Embedded Tor Node
- 1 Outdated Software ahead
- 1.1 Embedded Tor Node Hardware Appliance
Outdated Software ahead
This project is severly outdated! While I keep the images linked in this article online for you to explore please *do not run them in production* on an actual tor node anymore. Rebuild fresh images from source!
Embedded Tor Node Hardware Appliance
This product is produced independently from the Tor® anonymity software and carries no guarantee from The Tor Project about quality, suitability or anything else.
Dieses Produkt ist unabhängig von der Tor Anonymitätssoftware entwickelt und beinhaltet keine Garantie von The Tor Projectbezüglich der Qualität, Anwendbarkeit oder sonst was.
Warum ist diese Projektbeschreibung in englischer Sprache? - Why is this page in english?
Da das Projekt ein wenig Interesse aus internationalen Kreisen bekommen hat sind die Informationen in Englisch besser zugänglich. Wer Fragen dazu hat wendet sich bitte an Pepi! Since the project gained some interest by international people the documentation is available to a broader audience when in english. If you have questions, please contact Pepi!
The average Desktop PC has a lot of components which I deem unnecessary for a network-only device. Like a graphics card, audio components, harddrive, etc. I wanted to build a Tor node that can act as a relay or bridge based on efficient embedded hardware instead of an electricity-hungry general purpose PC. Think green-IT.
The Hardware: ALIX 3D2 Single Board Computer
I've chosen an ALIX 3D2 SBC by swiss manufacturer PC-Engines as the main component. You can get this board for about 75,- € (plus VAT.). From the manufacturer you can also get a PDF of the schematics of the board if you want to dig deeper.
The operating system is booted from a Compact Flash card which is mounted on the bottom side of the PCB. I've been working with 2GB cards from SanDisk, but most quality CF cards should work just fine. I haven't yet done a build for 1GB cards, but it should be enough space for everything.
The Operating System: nanoBSD
I've evaluated many different OS for this device. It can run almost any OS that is available for the i386 platform including many Linux flavors, *BSD and even exotic stuff like Windows. My operating of choice for the project is nanoBSD which is a special flavor of FreeBSD for embedded devices. Since we are booting from flash memory, which doesn't like too many write cycles, this is the perfect choice as everything runs read only during normal operation. (Wear leaving of modern flash memories has reduced the write cycles problem of flash memory. Modern CF cards do not suffer from this anymore in my experience.) Yet it's still nice to have a read only system. You don't have to worry about corrupting your filesystem by a power outage. You can just pull-the-plug and nothing will happen to your system. It will just boot up again once power comes back. Another advantage of nanoBSD over Linux is that it will just boot up even if the realtime clock is not yet set correctly, skipping unnecessary boot delays because of fsck. nanoBSD will set the clock via ntp after obtaining an IP via DHCP. Keep in mind that this system board does not come with a backup battery for the clock (and we actually do not need one).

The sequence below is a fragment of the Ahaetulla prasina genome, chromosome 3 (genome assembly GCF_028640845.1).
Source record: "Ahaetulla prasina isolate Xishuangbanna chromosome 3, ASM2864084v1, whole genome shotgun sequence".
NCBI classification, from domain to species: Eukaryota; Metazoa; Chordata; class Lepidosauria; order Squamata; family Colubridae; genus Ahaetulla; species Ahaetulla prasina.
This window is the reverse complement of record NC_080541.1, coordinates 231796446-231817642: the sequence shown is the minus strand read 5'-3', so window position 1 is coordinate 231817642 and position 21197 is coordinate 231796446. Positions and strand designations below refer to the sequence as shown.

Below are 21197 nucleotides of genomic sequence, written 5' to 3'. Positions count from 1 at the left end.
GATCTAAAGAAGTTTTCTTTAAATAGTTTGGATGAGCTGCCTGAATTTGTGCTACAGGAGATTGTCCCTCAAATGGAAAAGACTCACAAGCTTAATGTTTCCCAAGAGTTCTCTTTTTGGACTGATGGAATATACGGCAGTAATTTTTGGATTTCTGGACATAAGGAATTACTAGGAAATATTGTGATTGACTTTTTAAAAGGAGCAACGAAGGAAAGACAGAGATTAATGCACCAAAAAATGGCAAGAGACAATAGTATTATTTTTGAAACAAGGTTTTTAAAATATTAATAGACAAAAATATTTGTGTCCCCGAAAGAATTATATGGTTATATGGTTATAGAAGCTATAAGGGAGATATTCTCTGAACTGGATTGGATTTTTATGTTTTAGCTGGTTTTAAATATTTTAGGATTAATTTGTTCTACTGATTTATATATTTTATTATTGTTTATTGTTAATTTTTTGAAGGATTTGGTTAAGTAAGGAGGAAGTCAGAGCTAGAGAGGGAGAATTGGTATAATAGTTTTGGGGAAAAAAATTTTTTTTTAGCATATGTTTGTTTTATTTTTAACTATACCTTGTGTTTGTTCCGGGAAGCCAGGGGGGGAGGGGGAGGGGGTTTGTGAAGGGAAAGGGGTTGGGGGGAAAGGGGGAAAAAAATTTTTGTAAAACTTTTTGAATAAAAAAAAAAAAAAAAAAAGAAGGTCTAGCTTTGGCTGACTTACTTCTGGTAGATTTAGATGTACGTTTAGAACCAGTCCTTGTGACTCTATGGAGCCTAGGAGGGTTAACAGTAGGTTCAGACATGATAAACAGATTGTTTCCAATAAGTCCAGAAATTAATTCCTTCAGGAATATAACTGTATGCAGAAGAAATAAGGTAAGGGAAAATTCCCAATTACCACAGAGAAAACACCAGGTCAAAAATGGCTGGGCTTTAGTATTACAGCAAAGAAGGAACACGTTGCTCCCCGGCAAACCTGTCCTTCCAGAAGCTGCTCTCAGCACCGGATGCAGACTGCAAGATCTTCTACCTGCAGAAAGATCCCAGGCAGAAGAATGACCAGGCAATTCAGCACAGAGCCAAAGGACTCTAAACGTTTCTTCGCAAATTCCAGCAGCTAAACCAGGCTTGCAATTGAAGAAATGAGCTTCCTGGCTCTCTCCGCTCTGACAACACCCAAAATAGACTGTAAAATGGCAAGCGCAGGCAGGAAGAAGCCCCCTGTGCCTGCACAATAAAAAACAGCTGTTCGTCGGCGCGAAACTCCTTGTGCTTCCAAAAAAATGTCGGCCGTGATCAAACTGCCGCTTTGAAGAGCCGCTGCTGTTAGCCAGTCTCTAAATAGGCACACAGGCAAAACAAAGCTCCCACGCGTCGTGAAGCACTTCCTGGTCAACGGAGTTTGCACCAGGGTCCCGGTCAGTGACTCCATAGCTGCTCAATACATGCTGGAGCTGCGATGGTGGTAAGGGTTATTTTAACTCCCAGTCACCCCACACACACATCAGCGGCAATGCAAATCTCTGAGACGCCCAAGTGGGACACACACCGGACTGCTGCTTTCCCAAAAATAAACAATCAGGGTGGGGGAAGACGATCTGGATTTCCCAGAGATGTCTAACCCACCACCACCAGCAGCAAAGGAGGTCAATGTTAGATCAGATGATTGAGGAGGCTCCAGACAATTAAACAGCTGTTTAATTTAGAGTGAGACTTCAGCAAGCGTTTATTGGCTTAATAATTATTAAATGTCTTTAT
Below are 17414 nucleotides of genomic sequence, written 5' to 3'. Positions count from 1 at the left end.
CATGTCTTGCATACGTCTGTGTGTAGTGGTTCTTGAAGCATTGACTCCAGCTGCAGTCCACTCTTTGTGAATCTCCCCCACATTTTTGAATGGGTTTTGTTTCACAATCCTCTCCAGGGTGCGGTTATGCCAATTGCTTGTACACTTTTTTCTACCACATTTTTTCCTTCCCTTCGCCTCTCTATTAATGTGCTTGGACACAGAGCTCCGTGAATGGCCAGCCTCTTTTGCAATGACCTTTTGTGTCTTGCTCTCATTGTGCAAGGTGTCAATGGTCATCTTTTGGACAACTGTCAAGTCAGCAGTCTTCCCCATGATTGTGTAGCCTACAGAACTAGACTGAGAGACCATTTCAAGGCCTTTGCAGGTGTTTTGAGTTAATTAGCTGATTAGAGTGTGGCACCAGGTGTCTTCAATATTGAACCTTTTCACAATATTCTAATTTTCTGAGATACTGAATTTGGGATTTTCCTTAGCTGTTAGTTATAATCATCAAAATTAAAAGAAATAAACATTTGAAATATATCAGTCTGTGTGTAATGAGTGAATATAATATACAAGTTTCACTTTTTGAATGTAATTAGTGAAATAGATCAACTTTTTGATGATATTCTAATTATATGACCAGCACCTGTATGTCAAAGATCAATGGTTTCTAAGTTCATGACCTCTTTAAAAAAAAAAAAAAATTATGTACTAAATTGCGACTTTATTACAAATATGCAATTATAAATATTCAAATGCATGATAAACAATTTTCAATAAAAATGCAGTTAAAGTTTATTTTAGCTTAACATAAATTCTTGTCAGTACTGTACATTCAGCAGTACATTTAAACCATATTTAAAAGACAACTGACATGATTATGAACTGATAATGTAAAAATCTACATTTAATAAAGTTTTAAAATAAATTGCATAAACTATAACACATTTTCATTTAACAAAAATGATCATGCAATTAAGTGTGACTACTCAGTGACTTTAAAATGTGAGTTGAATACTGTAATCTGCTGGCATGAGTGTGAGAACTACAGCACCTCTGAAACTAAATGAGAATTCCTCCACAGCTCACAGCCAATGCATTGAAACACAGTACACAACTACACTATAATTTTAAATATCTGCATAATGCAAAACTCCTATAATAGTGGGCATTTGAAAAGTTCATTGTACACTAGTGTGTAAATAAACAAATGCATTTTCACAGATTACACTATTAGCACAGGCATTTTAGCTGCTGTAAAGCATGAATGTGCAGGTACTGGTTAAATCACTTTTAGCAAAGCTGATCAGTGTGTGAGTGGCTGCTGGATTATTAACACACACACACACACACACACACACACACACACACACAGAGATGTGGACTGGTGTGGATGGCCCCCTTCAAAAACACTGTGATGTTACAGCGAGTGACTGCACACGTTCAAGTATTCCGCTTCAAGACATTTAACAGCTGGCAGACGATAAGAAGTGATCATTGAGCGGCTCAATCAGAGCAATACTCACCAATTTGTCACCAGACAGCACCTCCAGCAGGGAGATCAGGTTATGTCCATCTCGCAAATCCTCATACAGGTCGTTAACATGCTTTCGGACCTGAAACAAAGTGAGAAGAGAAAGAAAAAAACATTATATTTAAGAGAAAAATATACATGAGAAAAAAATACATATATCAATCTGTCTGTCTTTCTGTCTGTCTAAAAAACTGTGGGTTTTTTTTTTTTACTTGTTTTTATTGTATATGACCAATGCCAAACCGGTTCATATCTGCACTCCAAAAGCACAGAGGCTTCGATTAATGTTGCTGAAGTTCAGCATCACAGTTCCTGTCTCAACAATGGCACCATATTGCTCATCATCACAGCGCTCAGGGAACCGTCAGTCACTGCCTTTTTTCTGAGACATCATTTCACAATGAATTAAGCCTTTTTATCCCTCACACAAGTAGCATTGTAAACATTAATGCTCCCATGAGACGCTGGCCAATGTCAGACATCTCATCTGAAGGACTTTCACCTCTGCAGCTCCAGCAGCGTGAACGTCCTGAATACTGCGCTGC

Building the OS
This has been the hardest part of the project. The nanoBSD build process is not the most simple thing in the world, especially when you're not yet acquainted with it. But steep learning curves are great, because you get to learn a lot in a very short time. One basically needs two files for the build process. A system configuration and a kernel configuration. I'll put them up very soon, so you can start building your own nodes. I also want to provide prebuilt CF images which you can simply dd to a fresh card to get going very quickly.